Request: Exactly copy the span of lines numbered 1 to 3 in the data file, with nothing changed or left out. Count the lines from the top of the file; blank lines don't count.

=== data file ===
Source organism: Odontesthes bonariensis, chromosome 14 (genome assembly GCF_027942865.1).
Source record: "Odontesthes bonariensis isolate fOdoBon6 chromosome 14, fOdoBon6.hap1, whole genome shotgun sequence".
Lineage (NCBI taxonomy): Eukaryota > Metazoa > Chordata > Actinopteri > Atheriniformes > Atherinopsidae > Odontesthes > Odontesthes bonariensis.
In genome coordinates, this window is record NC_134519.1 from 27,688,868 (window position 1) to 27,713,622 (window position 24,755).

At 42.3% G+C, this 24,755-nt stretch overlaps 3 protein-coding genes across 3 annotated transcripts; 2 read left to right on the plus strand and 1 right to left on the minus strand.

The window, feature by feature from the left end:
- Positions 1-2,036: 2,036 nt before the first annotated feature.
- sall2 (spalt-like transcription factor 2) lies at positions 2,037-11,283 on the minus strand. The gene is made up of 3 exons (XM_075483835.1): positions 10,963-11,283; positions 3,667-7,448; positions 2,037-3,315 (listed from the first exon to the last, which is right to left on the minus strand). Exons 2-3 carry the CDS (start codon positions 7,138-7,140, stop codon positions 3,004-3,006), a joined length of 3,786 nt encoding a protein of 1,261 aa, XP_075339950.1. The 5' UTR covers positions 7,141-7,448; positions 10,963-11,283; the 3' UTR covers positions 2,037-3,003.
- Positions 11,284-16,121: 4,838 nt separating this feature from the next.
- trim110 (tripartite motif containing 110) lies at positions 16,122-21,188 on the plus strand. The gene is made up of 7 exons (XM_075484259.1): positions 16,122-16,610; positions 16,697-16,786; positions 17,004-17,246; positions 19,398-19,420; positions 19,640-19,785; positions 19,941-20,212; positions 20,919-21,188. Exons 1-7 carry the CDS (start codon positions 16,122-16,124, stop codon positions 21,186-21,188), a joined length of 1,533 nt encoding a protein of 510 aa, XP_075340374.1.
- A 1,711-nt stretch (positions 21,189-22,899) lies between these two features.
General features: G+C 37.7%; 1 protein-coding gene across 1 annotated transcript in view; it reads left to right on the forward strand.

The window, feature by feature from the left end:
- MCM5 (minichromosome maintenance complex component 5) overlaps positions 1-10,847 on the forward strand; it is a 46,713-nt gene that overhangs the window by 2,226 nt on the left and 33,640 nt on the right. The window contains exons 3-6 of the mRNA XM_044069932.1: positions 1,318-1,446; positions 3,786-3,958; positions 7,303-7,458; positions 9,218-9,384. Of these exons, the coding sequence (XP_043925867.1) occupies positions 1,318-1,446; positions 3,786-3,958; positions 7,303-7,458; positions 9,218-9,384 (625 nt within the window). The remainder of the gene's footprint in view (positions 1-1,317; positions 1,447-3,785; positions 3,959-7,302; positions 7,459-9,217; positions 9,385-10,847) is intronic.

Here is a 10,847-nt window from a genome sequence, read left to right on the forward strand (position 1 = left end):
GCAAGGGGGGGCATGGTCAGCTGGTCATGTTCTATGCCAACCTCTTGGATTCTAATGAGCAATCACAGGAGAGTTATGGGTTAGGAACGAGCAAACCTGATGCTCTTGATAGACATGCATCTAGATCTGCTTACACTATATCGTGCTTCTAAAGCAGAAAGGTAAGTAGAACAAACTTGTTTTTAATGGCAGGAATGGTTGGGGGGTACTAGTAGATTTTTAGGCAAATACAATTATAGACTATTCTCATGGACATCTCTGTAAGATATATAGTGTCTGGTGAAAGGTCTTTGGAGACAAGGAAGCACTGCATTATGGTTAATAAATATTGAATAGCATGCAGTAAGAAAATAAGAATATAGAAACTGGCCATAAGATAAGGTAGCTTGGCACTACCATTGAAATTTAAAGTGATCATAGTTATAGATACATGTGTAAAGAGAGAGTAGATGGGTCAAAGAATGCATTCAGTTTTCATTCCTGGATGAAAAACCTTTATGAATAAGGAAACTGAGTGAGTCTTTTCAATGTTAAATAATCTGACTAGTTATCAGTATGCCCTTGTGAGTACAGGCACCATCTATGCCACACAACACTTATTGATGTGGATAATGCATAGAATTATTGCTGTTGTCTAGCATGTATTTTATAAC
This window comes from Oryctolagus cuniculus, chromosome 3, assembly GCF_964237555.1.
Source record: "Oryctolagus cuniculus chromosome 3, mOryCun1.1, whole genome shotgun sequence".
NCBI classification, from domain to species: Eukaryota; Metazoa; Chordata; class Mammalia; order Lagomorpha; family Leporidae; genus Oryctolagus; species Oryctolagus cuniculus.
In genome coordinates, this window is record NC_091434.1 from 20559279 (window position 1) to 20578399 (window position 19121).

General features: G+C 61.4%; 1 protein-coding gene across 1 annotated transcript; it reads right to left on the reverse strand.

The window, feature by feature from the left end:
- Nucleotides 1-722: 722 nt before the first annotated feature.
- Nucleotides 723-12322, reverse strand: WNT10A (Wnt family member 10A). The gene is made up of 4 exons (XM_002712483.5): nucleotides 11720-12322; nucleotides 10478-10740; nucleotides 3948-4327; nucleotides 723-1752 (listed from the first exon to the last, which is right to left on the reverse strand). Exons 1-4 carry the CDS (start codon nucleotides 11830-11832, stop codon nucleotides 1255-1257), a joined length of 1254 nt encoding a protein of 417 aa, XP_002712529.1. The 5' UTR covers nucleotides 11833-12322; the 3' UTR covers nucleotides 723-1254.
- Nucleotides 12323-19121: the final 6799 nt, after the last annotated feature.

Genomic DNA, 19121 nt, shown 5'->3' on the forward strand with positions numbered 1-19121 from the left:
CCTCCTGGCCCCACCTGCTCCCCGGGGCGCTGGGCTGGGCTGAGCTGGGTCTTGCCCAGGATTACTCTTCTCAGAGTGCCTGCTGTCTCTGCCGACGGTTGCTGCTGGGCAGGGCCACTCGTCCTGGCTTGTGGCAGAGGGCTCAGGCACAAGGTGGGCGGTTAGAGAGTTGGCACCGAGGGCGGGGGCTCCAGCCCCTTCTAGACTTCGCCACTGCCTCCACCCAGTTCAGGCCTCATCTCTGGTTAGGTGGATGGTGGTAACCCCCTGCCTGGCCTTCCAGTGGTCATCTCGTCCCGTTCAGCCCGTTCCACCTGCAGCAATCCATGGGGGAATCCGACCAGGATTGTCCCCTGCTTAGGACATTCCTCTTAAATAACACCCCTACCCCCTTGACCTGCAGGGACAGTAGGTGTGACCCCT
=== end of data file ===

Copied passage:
Source organism: Odontesthes bonariensis, chromosome 14 (genome assembly GCF_027942865.1).
Source record: "Odontesthes bonariensis isolate fOdoBon6 chromosome 14, fOdoBon6.hap1, whole genome shotgun sequence".
Lineage (NCBI taxonomy): Eukaryota > Metazoa > Chordata > Actinopteri > Atheriniformes > Atherinopsidae > Odontesthes > Odontesthes bonariensis.